Le Samouraï (1967)

GP   |    |  Crime, Drama, Mystery


Le Samouraï (1967) Poster

After professional hitman Jef Costello is seen by witnesses his efforts to provide himself an alibi drive him further into a corner.


8.1/10
40,827

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  • Alain Delon in Le Samouraï (1967)
  • Alain Delon in Le Samouraï (1967)
  • Nathalie Delon and François Périer in Le Samouraï (1967)
  • Alain Delon and Nathalie Delon in Le Samouraï (1967)
  • Alain Delon and Robert Favart in Le Samouraï (1967)
  • Alain Delon in Le Samouraï (1967)

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User Reviews


24 October 2004 | i-grigoriev
10
| Melville's masterpiece is pure seduction...
This film starts off with the same sound like Sergio Leone's 'C'era un volta il west', but it's just that here the sound is made not by a plate, but a canary, the cold-blooded killer's canary.

This film was made in 1967, the French nouveau vague already apparent all over the place, but with much more subtle undertones than, say, a work by Truffaut.

No, Melville's films were old-school, but at the same time revolutionary, in a delicate way. Take for example the 'chase' scene through the Metro. Practically nothing happens: there are no gunfights, no combat sequences, perhaps just a small chase. But it is Melville's camera and Delon's inimitable performance that keep the audience mesmerized all the way.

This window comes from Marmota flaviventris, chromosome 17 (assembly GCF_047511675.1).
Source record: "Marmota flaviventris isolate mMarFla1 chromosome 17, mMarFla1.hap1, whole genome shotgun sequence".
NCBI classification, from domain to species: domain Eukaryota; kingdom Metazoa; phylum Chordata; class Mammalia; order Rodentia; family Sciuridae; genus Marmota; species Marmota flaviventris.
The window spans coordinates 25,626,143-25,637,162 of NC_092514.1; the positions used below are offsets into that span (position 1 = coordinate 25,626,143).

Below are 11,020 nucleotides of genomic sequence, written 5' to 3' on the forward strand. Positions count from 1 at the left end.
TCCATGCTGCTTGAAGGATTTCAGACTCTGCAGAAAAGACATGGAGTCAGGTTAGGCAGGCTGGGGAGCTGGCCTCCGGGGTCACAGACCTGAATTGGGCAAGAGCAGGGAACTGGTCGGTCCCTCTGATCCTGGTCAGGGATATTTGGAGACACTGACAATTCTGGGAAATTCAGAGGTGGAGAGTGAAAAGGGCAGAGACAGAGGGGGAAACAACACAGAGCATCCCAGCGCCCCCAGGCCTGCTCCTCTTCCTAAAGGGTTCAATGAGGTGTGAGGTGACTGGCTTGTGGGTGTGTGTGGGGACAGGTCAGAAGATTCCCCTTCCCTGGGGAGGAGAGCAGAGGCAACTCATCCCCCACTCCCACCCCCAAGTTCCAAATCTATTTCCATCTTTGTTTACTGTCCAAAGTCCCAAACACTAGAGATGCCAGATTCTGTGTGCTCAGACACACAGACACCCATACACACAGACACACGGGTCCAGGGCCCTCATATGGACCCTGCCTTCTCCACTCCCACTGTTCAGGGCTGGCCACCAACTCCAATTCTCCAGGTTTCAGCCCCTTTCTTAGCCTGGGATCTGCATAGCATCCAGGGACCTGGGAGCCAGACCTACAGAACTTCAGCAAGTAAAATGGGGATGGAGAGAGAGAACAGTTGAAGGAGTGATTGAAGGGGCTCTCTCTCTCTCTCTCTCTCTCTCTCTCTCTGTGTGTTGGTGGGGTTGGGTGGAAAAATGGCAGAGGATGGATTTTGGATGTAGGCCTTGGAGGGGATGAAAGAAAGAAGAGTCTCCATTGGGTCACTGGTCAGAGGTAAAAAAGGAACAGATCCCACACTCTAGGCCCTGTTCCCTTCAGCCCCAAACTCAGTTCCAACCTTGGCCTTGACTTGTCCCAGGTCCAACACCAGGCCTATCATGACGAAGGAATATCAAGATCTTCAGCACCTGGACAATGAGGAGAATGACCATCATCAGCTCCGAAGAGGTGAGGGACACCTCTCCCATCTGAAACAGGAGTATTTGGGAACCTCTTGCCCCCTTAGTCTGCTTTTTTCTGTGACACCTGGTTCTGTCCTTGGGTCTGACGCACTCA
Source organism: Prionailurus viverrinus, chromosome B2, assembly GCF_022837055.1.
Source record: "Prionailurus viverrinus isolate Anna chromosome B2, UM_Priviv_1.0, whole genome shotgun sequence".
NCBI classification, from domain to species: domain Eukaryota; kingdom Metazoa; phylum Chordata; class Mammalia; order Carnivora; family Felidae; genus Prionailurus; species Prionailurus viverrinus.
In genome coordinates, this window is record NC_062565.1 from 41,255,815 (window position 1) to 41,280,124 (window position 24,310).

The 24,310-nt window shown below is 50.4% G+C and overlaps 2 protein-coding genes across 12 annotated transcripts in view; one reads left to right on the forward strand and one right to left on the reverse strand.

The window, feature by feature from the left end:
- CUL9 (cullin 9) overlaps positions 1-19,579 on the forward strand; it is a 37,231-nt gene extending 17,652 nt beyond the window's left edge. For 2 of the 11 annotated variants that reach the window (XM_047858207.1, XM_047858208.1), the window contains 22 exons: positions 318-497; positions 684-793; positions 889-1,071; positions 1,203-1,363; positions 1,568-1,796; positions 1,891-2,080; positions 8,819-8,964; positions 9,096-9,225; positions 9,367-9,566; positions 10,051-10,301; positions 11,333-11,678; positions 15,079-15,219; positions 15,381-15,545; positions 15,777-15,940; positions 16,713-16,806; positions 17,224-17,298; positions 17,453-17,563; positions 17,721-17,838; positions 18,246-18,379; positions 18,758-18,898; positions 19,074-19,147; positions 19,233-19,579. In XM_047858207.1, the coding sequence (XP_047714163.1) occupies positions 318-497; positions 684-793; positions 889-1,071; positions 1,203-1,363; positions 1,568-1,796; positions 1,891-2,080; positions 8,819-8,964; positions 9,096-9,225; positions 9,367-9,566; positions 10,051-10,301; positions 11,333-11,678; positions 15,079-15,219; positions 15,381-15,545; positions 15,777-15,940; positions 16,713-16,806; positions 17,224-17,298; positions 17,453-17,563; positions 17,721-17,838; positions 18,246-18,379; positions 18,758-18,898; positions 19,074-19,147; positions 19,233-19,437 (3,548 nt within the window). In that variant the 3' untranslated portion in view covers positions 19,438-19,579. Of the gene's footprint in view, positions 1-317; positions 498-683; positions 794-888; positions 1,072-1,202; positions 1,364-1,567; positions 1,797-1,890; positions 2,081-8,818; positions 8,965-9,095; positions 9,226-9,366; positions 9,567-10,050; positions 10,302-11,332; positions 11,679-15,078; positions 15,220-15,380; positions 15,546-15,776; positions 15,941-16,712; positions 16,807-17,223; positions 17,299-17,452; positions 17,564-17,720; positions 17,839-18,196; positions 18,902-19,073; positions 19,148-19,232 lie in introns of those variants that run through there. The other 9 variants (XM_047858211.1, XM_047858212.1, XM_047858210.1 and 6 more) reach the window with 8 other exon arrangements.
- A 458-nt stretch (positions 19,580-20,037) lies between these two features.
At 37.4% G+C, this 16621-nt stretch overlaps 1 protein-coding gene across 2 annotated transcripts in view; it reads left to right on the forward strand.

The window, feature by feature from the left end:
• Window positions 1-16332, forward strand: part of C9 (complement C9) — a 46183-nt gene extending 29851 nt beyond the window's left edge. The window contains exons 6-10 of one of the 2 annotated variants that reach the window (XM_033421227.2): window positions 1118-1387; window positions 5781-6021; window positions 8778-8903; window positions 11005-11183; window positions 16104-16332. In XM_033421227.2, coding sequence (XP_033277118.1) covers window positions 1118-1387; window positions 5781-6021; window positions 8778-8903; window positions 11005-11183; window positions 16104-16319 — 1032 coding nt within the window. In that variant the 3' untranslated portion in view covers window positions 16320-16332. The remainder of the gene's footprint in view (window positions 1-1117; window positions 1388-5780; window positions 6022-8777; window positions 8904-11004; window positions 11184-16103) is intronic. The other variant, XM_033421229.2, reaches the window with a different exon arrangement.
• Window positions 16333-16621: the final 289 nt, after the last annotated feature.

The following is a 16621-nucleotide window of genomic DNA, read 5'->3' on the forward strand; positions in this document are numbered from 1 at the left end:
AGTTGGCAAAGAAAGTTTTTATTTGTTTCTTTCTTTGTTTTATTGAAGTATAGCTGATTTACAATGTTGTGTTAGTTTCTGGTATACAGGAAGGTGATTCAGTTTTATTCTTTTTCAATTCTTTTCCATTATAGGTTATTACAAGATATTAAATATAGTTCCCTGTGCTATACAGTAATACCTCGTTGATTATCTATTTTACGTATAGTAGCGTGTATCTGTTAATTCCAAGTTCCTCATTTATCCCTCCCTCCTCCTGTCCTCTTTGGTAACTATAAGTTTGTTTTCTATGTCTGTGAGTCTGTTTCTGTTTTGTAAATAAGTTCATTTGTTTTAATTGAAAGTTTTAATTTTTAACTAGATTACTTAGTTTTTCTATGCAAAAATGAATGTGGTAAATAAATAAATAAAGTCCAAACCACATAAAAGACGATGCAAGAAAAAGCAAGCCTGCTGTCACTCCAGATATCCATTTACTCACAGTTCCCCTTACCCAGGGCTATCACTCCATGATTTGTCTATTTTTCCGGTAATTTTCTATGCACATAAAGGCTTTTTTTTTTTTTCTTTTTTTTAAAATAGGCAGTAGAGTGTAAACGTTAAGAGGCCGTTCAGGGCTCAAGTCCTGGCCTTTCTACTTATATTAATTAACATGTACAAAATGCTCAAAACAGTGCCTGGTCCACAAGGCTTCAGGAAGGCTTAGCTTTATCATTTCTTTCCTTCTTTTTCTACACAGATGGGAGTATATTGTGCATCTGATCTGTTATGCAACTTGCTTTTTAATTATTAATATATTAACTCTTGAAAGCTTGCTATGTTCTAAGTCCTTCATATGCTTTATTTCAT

The camera practically flirts with the audience throughout the whole movie, picking the most interesting angles and achieving so much practically without any effort. Delon's character changes his expression only once or twice during the movie, shoots faster than even Leone's gunslingers and never forgets to feed his canary. To me, one of the most accomplished antiheroes of the whole genre.

The dialogue is barely there, but when it is, then it's something you'd probably wish you would have come up with yourself. It is a minimalist work that achieves the absolute maximum. Simply put: one of the best crime noirs ever made.

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